Insurance CEOs Make Harvard Business Review List
Congrats go out to a few insurance industry execs. Aflac’s chief executive officer Daniel P. Amos was named to the Harvard Business Review’s 2017 list of the 100 Best-Performing CEOs in the World. Amos makes the list this year at #33. Joining him are Aetna’s Mark Bertolini (#75) and UnitedHealth’s Stephen Hemsley (#78).
MassMutual Study: African Americans Welcome Financial Guidance & Education
According to a new study by Massachusetts Mutual Life Insurance Co., African Americans are more likely to face greater financial difficulties than other middle-income Americans, including saving for retirement, and would welcome more financial education and guidance through their employers. While 63 percent of middle-income Americans overall say they feel “very” or at least “somewhat” financially secure, only 51 percent of African Americans say the same, according to the MassMutual African American Middle America Finances Study. The study, which surveyed 492 African Americans with annual household incomes of between $35,000 and $150,000, found that even higher earners expressed financial misgivings: 45 percent of African Americans with annual household incomes of $75,000 or more say they feel less than financially secure compared to just 28 percent of other Americans in the same income category.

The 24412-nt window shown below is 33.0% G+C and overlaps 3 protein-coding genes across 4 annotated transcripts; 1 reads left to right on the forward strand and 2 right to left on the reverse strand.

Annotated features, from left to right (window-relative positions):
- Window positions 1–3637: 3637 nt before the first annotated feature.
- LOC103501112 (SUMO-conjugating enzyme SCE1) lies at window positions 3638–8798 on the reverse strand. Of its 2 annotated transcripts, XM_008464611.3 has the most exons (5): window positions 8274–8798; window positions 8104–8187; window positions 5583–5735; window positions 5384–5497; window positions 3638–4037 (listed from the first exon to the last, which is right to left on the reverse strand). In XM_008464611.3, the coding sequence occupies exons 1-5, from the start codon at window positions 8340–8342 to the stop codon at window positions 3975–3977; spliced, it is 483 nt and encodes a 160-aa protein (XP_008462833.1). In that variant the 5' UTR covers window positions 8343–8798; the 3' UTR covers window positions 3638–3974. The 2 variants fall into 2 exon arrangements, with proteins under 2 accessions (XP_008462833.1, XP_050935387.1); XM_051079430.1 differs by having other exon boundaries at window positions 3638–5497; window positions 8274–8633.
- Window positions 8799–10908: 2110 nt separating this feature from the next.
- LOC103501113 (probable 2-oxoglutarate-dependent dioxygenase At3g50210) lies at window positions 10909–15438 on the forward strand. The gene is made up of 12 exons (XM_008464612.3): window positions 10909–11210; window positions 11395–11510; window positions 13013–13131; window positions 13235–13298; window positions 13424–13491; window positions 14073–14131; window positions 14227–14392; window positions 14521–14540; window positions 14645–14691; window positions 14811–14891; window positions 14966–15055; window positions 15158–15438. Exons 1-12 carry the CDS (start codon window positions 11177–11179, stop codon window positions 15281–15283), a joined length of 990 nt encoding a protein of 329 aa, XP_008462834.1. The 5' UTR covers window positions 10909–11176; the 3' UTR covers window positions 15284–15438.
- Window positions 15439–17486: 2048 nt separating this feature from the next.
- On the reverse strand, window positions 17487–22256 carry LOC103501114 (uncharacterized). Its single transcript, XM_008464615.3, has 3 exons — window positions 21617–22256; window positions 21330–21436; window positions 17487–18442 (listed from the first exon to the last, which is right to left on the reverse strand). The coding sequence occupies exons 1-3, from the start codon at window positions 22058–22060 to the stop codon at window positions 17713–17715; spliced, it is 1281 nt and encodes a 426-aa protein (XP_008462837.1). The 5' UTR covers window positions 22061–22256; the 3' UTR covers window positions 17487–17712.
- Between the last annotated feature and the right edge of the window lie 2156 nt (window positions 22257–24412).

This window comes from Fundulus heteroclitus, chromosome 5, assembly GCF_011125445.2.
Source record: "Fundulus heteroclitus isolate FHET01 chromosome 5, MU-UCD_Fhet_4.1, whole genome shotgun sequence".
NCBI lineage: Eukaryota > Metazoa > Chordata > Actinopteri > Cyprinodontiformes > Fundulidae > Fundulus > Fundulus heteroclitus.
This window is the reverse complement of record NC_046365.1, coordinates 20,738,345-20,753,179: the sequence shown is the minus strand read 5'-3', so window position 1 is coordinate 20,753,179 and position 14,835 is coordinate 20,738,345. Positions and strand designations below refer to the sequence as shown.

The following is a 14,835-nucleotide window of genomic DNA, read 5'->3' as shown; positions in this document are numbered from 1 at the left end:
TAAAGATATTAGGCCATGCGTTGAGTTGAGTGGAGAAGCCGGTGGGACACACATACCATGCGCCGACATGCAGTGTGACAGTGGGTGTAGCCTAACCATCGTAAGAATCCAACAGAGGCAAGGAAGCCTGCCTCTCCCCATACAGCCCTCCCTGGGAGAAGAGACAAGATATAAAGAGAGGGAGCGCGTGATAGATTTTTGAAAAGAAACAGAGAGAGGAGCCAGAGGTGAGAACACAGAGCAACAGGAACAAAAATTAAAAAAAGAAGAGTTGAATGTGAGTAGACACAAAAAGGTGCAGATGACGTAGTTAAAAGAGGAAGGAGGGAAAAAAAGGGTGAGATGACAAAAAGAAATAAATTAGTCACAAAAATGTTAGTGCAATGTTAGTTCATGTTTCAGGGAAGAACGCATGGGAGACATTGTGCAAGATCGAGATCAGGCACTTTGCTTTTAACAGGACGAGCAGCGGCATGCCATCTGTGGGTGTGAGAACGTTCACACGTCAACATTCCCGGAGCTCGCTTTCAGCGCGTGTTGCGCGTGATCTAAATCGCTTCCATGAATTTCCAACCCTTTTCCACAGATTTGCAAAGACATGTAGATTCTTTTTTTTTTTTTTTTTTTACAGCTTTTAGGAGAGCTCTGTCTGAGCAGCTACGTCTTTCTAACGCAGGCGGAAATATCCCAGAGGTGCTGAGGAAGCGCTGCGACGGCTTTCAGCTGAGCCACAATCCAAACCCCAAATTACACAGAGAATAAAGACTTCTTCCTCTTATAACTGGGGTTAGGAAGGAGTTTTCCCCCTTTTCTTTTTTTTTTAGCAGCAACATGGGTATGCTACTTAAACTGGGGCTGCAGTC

Worth a Read: Colonial Life Research Shows Value of Enrollment Tech
Most U.S. businesses still use old school pen and paper to enroll employees in benefits and conduct HR tasks and requirements, but a strong benefits provider who can bring along a trusted technology vendor can help employers save time and money, according to a new white paper released today by Colonial Life.
“High-Tech Benefits: A strong carrier can be an invaluable partner during enrollment season – and the rest of the year” uses industry and internal company research to illustrate solutions available to help employers not only survive enrollment season but also to streamline HR responsibilities the rest of the year.
The white paper explains the market opportunities available to insurance agents and brokers, the improved enrollment experience technology can provide to workers and the benefits a one-stop shop can give to businesses throughout the year.
NAILBA 36 – Nov. 16-18, Hollywood, Florida
National Association of Independent Life Brokerage Agencies (NAILBA) 36th Annual Meeting will take place at the Diplomat Beach Resort. The meeting will attract high level representatives from brokerage general agencies, life insurance carriers and insurance industry vendors. More info at the NAILBA36 page.
LAAHU Holiday Party- Dec 19, Tarzana (change of venue)
LAAHU, with support from Health Net, will host a holiday cocktail party at Chablis food +wine in Tarzana Dec 12 from 4:30pm-7:30pm. Cost of admission is an unwrapped toy or $15. Note the new location! Register here.
Sponsorship & Exhibitor
Information coming soon